Negotiating compensation is a delicate dance that begins when you first apply for a job.
Often, candidates are asked for information they may not wish to provide at the outset, when a job posting asks for their current or most recent compensation. "I have real reservations about disclosing comp without knowing who the other party is," says New York career counselor Roy Cohen.
On the other hand, if a company really pushes, Cohen believes you'll have to give it up. Holding out repeatedly, or pushing back too hard, can detract from your interview experience. "If we talk about salary and it's either too low too soon, or unavailable too soon, there's a chance that could eliminate us from consideration," he says.
'Bag of Tricks'
To tread that thin line between revealing your hand too early and coming off as obstinate, candidates need "a bag of tricks." For instance, one of Cohen's clients wanted to move from a sell-side position into portfolio management. Because bonuses on the sell side are much larger, even though base is small, compensation was a potential barrier. Although the job posting asked for compensation figures, the candidate omitted them from his cover letter. Although he was willing to take a 50 percent cut in total compensation, Cohen says, "we were concerned his bonus was so high it would rule him out."
The prospective employer's HR department called to request comp numbers. The candidate finessed the question well enough to get a face-to-face interview by saying: "I know what these positions typically pay, and I'm realistic in my expectations."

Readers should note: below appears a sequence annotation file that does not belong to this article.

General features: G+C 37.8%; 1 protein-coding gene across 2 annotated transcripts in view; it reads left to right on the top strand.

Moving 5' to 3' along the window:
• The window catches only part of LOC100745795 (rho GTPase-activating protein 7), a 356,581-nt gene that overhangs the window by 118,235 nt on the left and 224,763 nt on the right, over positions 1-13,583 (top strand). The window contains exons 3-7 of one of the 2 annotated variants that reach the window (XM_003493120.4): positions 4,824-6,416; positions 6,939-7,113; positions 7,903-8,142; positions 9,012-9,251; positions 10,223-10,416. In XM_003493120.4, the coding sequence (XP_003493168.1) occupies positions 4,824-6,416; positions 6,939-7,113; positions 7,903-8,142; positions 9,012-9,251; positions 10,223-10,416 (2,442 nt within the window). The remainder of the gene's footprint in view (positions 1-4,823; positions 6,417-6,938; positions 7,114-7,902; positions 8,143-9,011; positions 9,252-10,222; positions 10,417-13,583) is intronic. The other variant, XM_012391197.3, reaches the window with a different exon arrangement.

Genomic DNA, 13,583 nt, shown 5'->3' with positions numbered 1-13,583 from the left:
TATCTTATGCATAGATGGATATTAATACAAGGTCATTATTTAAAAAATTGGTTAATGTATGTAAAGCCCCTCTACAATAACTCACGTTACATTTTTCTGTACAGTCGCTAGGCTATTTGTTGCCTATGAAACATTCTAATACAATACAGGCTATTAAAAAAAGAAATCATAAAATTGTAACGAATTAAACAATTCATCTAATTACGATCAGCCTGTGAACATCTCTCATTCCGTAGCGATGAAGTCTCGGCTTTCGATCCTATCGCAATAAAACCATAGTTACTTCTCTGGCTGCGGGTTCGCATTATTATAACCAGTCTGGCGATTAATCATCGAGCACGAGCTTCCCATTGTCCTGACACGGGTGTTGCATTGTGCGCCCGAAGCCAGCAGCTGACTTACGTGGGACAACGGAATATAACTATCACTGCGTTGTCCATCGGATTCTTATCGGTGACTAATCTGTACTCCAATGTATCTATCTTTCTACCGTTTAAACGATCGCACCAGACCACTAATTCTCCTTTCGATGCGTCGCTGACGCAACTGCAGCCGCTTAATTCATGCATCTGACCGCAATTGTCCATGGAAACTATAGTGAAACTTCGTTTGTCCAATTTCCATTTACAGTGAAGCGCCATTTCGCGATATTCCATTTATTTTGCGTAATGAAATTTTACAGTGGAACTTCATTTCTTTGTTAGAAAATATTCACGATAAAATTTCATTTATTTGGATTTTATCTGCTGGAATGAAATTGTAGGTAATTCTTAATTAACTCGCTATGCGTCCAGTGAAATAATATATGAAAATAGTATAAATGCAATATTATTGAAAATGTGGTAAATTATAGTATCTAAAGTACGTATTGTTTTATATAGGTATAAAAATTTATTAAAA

If an online application form makes a compensation figure a mandatory field, Cohen suggests giving a number you know will get you through that stage of the process, then raising your requirement when you're interviewed. If you're interviewing elsewhere, explain your situation has changed since you applied, and you now know you're worth more than you thought.
Where to Find Pay Data
As in any negotiation, having accurate information is vital. "You need to know your worth, specifically, for the kind of opportunity you're positioning yourself for," Cohen says. He suggests seeking compensation market data through several routes at once, then weighing and synthesizing them to come up with most reliable composite. Potential sources include:
- The CFA Institute's salary survey, conducted every two years (most recently published in October 2007).
- Friends and other industry contacts.
- Recruiters, especially if you're looking at cities or markets other than the one you're in now.
- The alumni association chapter in the city you're looking at.
- The Wall Street Journal.
Cohen cautions against basing your conclusion on information from a single source. And, make sure the figures you use are specific to the city where the job is located. There can be substantial regional differences.
Throughout the interview process, your goal should be to make yourself more desirable. That helps set the stage for successful negotiation. For example, when an employer asks to schedule an interview, don't say, "I'm free all week." If you do, your negotiating power plummets because you're admitting no one else is interviewing you during that time.
On the other hand, if you're in a fast-moving interview process with other employers, let the one you're currently talking with know that. Don't get specific - naming names can be counterproductive, because you'll be surrendering information that might leak out. And, Cohen warns, take care not to sound arrogant. "Don't say, 'I talked with X and they really like me.'"
Instead, he advises simply stating you have other active opportunities, in order to keep the current prospect informed. If that employer could lose you by moving too slowly, it's in their interest as well as yours they know what's going on.